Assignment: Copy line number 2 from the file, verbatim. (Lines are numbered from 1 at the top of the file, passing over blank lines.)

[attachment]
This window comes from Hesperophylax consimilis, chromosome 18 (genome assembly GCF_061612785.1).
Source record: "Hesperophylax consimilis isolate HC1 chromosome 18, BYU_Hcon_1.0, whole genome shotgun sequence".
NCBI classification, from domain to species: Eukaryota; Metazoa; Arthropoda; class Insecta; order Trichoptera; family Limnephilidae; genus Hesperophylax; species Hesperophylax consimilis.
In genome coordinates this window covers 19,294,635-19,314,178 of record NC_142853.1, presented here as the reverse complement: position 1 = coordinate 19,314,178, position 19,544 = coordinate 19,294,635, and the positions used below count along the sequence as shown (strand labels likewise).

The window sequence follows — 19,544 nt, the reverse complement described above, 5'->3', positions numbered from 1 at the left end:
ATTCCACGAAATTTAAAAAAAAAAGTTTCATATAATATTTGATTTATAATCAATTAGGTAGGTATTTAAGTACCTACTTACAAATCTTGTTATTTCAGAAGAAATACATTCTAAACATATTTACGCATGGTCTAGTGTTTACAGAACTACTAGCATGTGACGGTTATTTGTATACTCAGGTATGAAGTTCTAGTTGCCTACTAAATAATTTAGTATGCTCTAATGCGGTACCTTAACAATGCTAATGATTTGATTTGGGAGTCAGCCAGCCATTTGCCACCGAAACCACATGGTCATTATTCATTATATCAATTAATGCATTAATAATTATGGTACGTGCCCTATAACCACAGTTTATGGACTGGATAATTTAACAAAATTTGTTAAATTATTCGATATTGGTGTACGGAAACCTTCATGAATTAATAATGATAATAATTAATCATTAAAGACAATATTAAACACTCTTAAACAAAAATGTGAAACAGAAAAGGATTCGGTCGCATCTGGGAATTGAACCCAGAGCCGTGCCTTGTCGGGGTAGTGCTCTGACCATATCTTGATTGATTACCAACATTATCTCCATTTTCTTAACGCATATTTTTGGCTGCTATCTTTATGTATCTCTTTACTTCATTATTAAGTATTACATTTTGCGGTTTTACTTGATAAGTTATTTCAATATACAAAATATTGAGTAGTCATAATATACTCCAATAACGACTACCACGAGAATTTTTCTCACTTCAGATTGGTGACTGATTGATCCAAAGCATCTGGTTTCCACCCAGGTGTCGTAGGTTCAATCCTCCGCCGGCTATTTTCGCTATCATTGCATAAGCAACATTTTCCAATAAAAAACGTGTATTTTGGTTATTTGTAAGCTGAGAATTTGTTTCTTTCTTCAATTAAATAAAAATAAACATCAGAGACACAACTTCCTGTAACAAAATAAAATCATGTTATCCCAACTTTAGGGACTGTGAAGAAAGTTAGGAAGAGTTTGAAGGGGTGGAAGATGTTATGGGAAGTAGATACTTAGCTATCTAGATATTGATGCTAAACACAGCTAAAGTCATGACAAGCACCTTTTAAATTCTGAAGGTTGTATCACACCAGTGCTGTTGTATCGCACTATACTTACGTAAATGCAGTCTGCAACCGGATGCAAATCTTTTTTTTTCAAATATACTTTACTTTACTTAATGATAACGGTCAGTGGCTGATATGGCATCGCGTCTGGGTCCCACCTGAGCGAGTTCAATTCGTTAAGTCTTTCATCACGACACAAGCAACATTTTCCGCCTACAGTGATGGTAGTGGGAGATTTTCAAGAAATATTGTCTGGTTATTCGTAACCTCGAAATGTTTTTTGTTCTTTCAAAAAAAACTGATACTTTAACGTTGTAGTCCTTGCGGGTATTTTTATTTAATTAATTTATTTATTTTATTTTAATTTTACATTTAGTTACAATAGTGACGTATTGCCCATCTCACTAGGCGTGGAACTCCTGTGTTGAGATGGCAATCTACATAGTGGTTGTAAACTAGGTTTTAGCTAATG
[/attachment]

Source record: "Hesperophylax consimilis isolate HC1 chromosome 18, BYU_Hcon_1.0, whole genome shotgun sequence".